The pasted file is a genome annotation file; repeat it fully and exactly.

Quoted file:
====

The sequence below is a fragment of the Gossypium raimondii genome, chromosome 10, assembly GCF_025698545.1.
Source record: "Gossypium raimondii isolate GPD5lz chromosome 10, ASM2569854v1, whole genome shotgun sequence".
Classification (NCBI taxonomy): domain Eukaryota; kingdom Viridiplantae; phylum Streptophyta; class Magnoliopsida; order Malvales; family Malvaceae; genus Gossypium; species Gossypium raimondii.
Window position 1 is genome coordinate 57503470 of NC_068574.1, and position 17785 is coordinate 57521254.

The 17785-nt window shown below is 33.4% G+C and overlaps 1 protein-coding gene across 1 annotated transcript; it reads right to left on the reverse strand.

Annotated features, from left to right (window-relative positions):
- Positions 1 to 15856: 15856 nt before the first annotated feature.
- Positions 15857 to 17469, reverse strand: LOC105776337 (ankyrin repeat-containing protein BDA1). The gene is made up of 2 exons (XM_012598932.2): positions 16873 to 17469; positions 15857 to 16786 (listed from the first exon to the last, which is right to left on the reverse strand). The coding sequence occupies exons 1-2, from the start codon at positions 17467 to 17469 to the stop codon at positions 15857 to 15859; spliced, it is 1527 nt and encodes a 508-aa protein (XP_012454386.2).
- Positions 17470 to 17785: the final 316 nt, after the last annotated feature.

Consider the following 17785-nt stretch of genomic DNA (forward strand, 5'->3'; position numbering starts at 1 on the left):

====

The sequence below is a fragment of the Gossypium raimondii genome, chromosome 10, assembly GCF_025698545.1.
Source record: "Gossypium raimondii isolate GPD5lz chromosome 10, ASM2569854v1, whole genome shotgun sequence".
Classification (NCBI taxonomy): domain Eukaryota; kingdom Viridiplantae; phylum Streptophyta; class Magnoliopsida; order Malvales; family Malvaceae; genus Gossypium; species Gossypium raimondii.
Window position 1 is genome coordinate 57503470 of NC_068574.1, and position 17785 is coordinate 57521254.

The 17785-nt window shown below is 33.4% G+C and overlaps 1 protein-coding gene across 1 annotated transcript; it reads right to left on the reverse strand.

Annotated features, from left to right (window-relative positions):
- Positions 1 to 15856: 15856 nt before the first annotated feature.
- Positions 15857 to 17469, reverse strand: LOC105776337 (ankyrin repeat-containing protein BDA1). The gene is made up of 2 exons (XM_012598932.2): positions 16873 to 17469; positions 15857 to 16786 (listed from the first exon to the last, which is right to left on the reverse strand). The coding sequence occupies exons 1-2, from the start codon at positions 17467 to 17469 to the stop codon at positions 15857 to 15859; spliced, it is 1527 nt and encodes a 508-aa protein (XP_012454386.2).
- Positions 17470 to 17785: the final 316 nt, after the last annotated feature.

Consider the following 17785-nt stretch of genomic DNA (forward strand, 5'->3'; position numbering starts at 1 on the left):